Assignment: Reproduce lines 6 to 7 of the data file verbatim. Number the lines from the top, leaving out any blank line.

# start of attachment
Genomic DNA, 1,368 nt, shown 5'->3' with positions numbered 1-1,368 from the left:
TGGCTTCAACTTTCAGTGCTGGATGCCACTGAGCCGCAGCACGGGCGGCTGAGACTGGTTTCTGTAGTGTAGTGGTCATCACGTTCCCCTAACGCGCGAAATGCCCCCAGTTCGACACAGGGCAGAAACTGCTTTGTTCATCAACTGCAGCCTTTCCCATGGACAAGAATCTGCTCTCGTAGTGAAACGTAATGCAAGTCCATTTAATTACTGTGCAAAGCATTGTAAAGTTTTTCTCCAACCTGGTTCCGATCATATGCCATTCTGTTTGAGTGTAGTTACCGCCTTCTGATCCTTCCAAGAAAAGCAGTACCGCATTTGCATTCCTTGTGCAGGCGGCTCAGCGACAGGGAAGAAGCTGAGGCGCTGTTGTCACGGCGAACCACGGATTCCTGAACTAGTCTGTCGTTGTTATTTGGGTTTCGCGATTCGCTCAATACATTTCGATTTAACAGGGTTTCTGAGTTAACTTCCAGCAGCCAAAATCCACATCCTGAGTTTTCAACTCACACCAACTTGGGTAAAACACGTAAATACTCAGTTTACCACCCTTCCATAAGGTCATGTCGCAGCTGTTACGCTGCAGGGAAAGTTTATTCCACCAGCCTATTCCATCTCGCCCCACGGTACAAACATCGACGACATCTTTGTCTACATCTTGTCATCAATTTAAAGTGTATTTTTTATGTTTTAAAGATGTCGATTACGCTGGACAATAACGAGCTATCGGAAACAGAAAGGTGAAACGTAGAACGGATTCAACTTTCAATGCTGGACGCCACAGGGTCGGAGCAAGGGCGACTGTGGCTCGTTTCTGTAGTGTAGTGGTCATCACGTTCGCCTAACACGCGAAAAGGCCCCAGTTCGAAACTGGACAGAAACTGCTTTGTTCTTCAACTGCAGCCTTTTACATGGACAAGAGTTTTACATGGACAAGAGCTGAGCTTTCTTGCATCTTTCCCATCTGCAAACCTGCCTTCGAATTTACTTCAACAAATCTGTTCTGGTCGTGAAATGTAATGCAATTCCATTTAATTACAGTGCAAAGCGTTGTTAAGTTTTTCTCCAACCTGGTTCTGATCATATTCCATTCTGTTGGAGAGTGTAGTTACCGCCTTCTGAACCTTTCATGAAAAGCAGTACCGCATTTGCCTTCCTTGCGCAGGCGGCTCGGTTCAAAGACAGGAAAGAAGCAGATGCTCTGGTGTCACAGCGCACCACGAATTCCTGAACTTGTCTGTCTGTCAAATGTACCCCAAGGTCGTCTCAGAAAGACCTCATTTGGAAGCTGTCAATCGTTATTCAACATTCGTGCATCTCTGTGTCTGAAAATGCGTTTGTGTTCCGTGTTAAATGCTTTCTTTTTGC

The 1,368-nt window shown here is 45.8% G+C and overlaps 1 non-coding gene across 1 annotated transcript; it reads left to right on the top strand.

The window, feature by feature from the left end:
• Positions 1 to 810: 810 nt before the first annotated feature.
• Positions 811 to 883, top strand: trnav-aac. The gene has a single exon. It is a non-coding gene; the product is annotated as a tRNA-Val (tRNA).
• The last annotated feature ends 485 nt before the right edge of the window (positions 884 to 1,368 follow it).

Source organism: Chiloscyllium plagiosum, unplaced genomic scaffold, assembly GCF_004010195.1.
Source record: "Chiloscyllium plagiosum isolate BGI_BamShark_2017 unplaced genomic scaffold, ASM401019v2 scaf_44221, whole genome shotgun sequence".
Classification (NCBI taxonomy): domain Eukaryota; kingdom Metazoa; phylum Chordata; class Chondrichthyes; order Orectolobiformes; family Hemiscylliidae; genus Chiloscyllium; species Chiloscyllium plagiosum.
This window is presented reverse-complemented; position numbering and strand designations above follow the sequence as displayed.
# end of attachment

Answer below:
• Positions 811 to 883, top strand: trnav-aac. The gene has a single exon. It is a non-coding gene; the product is annotated as a tRNA-Val (tRNA).
• The last annotated feature ends 485 nt before the right edge of the window (positions 884 to 1,368 follow it).